If your card hasn’t been used in a while, the issuer may have closed your account, prompting the card to be declined, says Ulzheimer. It may take months or even years of not using your card for the issuer to shut your account. You can contact the card issuer to see whether your account can be reactivated.

To avoid having your card being canceled due to inactivity, try to make a purchase with your card from time to time, and pay the entire balance when the bill arrives.

Another reason a card issuer may have suspended your account, according to Ulzheimer, is if you’re behind on paying your credit card bill. In this instance, you’ll need to catch up on your payments, he says. Then the issuer might reinstate your account.

4. Your credit card may have been used fraudulently

When a card issuer thinks a fraudster has used your card, it’ll normally freeze your account, meaning no transactions — authorized or unauthorized — can go through. The issuer will typically notify you about the suspicious activity, launch an investigation and issue a replacement card.

In many cases, a credit card provider won’t hold you responsible for a single penny when an unauthorized charge is made.

5. You’re trying to make a big purchase

You’ve been eyeing a 65-inch, flat screen TV. After months of shopping around, you finally decide to take the plunge and buy it. But the credit card you’re using for the purchase has been declined.

The issuer of the credit card may have flagged the purchase because of the high price tag. A large purchase, such as a sofa, diamond ring or major appliance, might be declined until the card issuer can ensure that you’re the one who’s actually buying the expensive item.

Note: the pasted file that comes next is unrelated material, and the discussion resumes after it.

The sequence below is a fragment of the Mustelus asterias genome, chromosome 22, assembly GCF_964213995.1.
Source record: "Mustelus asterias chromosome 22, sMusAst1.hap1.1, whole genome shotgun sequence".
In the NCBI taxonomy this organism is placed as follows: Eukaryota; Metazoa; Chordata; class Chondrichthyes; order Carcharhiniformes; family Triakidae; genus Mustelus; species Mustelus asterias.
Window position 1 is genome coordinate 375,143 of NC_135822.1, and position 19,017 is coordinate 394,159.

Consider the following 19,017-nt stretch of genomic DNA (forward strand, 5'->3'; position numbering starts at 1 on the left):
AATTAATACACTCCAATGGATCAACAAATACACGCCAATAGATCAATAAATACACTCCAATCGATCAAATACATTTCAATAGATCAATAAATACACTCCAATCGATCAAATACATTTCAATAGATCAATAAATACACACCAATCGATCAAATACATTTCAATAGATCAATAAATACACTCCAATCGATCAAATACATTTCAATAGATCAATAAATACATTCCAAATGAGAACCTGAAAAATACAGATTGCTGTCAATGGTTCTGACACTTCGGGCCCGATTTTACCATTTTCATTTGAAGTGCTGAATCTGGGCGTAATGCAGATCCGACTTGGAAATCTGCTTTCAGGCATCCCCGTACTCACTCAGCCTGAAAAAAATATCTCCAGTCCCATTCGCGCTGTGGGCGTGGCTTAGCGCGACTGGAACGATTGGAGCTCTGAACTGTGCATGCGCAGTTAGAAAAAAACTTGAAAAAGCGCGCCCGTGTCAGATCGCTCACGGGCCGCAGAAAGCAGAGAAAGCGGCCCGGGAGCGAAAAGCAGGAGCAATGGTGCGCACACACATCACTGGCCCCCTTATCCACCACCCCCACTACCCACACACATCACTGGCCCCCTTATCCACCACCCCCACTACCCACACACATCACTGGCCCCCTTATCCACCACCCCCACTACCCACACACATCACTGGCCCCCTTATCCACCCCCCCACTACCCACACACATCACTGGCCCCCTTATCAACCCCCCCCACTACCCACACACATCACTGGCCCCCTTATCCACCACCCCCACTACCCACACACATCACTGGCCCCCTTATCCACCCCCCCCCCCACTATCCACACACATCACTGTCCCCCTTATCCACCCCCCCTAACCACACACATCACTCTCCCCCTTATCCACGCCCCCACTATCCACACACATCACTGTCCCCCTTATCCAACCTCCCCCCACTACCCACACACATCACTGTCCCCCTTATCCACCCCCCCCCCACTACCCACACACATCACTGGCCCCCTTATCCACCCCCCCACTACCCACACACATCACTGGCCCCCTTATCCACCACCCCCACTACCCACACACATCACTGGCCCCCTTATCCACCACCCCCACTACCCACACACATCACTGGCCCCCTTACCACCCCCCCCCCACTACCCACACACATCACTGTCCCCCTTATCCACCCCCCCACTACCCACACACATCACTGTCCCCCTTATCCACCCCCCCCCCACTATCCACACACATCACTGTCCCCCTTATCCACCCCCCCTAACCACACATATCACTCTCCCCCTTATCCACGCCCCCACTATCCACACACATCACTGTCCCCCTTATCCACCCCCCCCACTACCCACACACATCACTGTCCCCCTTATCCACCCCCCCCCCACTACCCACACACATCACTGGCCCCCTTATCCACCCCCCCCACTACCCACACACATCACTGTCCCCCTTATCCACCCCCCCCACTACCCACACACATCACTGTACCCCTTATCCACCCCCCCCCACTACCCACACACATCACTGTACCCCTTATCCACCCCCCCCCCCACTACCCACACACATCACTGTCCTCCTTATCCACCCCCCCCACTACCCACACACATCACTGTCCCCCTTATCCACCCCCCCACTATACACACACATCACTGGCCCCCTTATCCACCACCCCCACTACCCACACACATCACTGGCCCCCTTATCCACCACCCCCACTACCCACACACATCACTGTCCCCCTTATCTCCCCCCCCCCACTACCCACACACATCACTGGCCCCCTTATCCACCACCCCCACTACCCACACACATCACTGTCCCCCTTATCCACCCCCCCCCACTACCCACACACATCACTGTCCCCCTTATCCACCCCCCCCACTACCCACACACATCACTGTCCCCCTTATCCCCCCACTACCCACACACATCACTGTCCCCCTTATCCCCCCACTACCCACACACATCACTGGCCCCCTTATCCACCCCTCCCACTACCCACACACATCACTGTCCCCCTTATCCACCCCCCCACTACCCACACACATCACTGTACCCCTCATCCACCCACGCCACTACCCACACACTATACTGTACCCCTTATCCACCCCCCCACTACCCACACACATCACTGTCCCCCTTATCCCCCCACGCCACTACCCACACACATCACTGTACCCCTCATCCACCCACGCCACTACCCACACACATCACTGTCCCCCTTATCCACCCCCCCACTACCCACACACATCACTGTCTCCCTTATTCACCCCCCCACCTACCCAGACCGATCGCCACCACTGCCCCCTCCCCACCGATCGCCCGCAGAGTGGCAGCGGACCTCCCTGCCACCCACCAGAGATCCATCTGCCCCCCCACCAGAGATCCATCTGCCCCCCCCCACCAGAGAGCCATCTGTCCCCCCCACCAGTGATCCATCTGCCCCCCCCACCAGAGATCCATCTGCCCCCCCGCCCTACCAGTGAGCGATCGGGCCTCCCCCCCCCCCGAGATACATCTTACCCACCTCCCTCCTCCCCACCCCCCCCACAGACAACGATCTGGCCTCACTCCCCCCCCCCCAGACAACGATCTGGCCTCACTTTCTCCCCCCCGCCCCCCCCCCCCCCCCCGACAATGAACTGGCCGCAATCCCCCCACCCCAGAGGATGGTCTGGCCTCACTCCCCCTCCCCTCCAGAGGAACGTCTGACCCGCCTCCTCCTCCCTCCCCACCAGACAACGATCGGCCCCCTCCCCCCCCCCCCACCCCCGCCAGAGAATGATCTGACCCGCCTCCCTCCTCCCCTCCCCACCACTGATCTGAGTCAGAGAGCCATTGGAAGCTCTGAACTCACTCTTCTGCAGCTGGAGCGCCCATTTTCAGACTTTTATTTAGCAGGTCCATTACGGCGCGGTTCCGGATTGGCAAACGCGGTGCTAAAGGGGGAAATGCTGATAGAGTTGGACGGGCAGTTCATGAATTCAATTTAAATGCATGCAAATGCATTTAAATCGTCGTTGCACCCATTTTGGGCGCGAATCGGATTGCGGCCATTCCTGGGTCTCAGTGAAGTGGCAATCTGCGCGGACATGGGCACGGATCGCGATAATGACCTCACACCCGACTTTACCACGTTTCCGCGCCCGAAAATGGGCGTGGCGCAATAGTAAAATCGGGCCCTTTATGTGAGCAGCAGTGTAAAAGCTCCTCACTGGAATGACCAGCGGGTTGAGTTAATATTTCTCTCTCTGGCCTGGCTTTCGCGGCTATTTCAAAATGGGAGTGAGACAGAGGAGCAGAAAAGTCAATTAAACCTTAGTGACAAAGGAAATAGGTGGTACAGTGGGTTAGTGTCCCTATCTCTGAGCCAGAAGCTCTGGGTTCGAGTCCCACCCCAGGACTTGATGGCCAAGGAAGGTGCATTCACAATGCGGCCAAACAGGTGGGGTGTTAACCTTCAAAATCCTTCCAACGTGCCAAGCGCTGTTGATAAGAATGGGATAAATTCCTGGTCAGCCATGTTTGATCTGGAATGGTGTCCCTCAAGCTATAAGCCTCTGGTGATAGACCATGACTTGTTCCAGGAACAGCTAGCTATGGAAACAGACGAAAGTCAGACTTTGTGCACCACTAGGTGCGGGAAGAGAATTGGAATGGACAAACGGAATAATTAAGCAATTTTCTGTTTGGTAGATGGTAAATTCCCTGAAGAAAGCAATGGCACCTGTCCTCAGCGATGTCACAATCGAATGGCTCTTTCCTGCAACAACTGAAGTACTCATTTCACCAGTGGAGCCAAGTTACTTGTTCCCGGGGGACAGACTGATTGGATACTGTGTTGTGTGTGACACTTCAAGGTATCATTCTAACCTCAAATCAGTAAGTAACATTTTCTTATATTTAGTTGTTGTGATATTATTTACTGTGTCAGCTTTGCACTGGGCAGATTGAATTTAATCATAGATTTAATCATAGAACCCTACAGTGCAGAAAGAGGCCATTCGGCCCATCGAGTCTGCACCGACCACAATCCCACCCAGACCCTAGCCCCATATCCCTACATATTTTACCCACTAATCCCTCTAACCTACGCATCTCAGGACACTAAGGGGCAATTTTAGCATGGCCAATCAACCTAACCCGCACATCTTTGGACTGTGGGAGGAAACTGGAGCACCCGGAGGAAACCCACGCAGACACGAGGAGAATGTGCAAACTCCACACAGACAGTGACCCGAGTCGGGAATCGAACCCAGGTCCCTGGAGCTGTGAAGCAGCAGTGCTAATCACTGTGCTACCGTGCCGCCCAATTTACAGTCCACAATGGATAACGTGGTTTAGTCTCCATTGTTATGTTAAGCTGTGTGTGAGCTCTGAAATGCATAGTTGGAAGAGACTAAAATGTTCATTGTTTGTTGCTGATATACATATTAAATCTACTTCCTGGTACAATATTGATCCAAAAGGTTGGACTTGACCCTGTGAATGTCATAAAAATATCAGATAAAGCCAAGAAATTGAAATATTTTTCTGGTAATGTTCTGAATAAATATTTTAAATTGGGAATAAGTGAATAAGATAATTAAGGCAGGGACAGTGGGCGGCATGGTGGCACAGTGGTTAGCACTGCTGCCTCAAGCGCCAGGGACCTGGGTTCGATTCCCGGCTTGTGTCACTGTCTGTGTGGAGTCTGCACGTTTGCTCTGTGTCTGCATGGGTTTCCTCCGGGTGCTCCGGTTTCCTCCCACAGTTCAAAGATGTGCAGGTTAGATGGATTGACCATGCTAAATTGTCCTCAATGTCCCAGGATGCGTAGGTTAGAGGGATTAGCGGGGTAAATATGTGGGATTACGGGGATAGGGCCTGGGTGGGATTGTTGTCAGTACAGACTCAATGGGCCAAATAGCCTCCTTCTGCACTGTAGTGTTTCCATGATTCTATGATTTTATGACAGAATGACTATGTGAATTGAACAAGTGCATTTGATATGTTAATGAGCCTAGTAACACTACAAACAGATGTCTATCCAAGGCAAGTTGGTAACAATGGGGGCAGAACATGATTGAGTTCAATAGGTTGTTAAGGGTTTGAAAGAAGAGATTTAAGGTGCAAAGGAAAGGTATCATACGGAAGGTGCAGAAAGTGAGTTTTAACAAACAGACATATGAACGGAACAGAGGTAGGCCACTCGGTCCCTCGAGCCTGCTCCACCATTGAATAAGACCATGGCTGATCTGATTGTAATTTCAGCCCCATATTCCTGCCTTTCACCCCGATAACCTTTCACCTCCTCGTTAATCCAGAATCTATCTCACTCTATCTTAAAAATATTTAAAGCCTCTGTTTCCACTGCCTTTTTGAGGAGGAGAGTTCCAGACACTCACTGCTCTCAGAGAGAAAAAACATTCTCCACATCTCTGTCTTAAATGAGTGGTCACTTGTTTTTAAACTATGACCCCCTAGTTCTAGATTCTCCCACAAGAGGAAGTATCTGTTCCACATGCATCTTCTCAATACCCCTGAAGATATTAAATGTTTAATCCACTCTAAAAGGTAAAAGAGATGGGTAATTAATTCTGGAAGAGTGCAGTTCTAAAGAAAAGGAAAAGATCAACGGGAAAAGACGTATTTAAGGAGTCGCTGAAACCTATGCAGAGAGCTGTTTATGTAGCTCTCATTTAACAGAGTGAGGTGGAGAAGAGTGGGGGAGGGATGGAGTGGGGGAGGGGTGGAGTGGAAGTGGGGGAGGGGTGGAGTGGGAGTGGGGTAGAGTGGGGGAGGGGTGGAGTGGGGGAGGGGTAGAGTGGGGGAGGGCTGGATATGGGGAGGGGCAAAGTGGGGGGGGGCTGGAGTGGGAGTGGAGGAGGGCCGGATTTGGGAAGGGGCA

6. Your credit card has expired

When your credit card’s expiration date has passed, the card no longer will work.

If you’ve already received a card with a fresh expiration date, simply replace the old one with the new card. (You may need to activate the new card before using it.) If you haven’t received a replacement card, you should contact the card issuer right away to make sure it hasn’t been lost or stolen.

7. You’ve incorrectly entered your information

When your fingers are flying across a keyboard or tapping on a phone screen, it’s easy to make mistakes. That’s certainly true when you’re entering information for an online credit card purchase. Perhaps the card number is off by one number, or maybe you’ve mistyped your address or birthdate.

Whatever the case, incorrect information could lead to your credit card being declined. Fortunately, the fix is simple: Either plug in the correct data, or be sure to update automatically stored data.

Bottom line

A credit card can be declined for a variety of reasons. But whatever the reason, it’s wise to contact your card issuer as soon as it happens to get to the bottom of it. A quick phone call may do the trick; you can usually find a toll-free customer service phone number on the back of your card. In other cases, it may take much more time to resolve the situation. Make sure your card issuer has your most recent contact information in case an issue arises, such as suspected fraud.

About the author: John Egan is a blogger, content marketer and freelance writer in Austin, Texas. He is former editor in chief at Austin-based startup LawnStarter, and he previously worked at the Austin Business Journal, Bankrate and S… Read more.